What You Didn’t Know About Betsy Ross
A few weeks ago, we honored the American flag for the Fourth of July holiday. Let's reflect on the woman that, according to tales of the founding of the United States, stitched up the very first flag that would represent our new nation. Ask any school kid and they will tell you that Betsy Ross was that woman, the seamstress that George Washington tasked with sewing the stars and stripes. Aside from that one sewing project, we don’t talk about Betsy Ross and her life. Here’s what you didn’t know about Betsy Ross.
Her Name Was Elizabeth
Betsy Ross was born Elizabeth Griscom on January 1, 1752. From childhood, she used the nickname Elizabeth. From a large Quaker family, Betsy was educated at a Quaker public school that stressed teaching hands-on skills. Most likely, this is how Betsy learned to sew. We do know that after her schooling was complete, Betsy’s father sent her to an upholsterer shop to work as an apprentice. The shop worked on all sorts of sewing projects, even flags.
She Was Excommunicated
While she was apprenticing at the upholstery shop, Betsy met another young apprentice named John Ross. The two fell in love, but there was one problem. John Ross was not a Quaker and the Quaker denomination frowned upon marrying outside the faith. When the young couple crossed the Delaware River and eloped—marrying in a tavern—Betsy’s family and religious community was outraged. The 21-year old was shunned by the Quakers.
A Young Widow
When the Revolutionary War broke out, John Ross joined the Pennsylvanian regiment. He was killed in an ammunition explosion in January of 1776. It was a few months later that Betsy met with George Washington and two other gentlemen, George Ross and Robert Morris, to discuss the design for the new flag for the United States.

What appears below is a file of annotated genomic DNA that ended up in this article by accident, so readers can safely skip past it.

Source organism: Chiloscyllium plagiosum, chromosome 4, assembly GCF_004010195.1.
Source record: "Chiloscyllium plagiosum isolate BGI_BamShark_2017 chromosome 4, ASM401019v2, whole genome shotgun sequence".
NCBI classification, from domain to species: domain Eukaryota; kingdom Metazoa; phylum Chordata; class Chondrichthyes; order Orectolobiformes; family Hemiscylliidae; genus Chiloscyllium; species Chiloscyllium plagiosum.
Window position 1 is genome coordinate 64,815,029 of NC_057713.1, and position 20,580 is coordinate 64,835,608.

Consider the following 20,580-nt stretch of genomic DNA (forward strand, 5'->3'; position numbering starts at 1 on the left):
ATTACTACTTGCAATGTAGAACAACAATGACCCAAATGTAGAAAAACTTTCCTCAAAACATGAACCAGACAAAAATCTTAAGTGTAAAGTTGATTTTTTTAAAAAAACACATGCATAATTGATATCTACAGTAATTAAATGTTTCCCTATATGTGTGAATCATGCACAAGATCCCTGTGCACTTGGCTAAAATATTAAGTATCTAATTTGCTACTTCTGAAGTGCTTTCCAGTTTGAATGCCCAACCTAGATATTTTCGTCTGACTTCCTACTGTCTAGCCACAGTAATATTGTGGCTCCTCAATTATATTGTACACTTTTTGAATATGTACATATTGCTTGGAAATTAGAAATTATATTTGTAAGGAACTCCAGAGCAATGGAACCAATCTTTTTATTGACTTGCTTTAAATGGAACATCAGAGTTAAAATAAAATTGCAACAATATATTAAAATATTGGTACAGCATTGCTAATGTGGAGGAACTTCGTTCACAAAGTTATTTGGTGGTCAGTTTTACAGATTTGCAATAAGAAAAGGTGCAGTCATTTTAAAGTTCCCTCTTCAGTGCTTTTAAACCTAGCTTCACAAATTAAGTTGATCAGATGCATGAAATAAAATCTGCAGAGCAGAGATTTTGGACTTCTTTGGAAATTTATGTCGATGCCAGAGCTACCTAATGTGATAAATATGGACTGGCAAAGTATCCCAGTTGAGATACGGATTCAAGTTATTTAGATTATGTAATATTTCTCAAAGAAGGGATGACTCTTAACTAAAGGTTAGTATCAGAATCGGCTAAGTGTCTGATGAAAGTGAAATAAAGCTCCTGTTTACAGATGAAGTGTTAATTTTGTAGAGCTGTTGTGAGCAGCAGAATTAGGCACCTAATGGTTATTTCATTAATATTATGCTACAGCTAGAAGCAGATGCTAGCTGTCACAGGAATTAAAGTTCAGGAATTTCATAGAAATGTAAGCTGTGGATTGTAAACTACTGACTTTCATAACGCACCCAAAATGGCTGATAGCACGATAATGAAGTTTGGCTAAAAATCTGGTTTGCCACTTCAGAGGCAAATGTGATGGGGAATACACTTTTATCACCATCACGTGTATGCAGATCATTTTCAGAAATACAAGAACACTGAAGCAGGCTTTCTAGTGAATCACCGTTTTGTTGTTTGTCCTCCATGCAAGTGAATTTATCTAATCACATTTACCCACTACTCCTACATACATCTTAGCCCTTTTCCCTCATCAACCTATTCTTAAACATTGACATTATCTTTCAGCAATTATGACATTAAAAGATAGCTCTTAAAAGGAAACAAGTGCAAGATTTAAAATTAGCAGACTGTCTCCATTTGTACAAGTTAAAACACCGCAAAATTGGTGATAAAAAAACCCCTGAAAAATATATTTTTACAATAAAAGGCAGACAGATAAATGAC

Married Two More Times
Betsy’s second marriage was to Joseph Ashburn, a sea captain, which took place in June of 1777, in Philadelphia. The couple had two daughters together. After a decade of marriage, Ashburn sailed to the West Indies to get supplied for the war effort. There he was captured by the British and sent to a military prison in England. He died in that prison in 1782. Her third marriage was to a former friend, John Claypoole. Betsy and her third husband had five more daughters together.
The Making of the American Flag
When George Washington, George Ross, and Robert Morris called upon Betsy Ross in Philadelphia in 1776 to discuss a flag design, it was because Betsy has a reputation for being an outstanding seamstress. After her apprenticeship at the upholstery shop ended, she and her first husband, John Ross, started their own upholstery shop in Philadelphia. There, they worked on all sorts of sewing projects, from furniture, wagon covers, retail products, and, of course, flags. Betsy Ross was the natural choice for Washington’s important sewing assignment.
Betsy Used Washington’s Design
Contrary to popular misconception, Betsy Ross did not design the first flag. She used a design that was sketched by George Washington that featured an arrangement of thirteen stars in a circle on a blue background. The flag also had thirteen stripes of alternating red and white. Betsy suggested to Washington that they replace the six-pointed stars from Washington’s design to a five-pointed star. This suggestion was made because, she said, the six-pointed star was too hard to cut out.
Where’s the Proof?
Today, it is impossible to know if it was, indeed, Betsy Ross who sewed the first American flag. There are plenty of historians who believe she didn’t make the flag at all. The majority of the evidence we have that point to Betsy Ross come from stories handed down through her family. Yet it is likely that she did the work. She was a highly regarded seamstress. Her husband’s uncle, George Ross, accompanied Washington to meet with her. It is possible that he wanted to throw some additional work toward his nephew’s widow.
The Flag Is Adopted
Betsy Ross’s flag was officially adopted as the flag of the United States on June 14, 1777, by the Second Continental Congress. Although the original flag no longer exists, there are replicas of it on display at the Betsy Ross House in Philadelphia.
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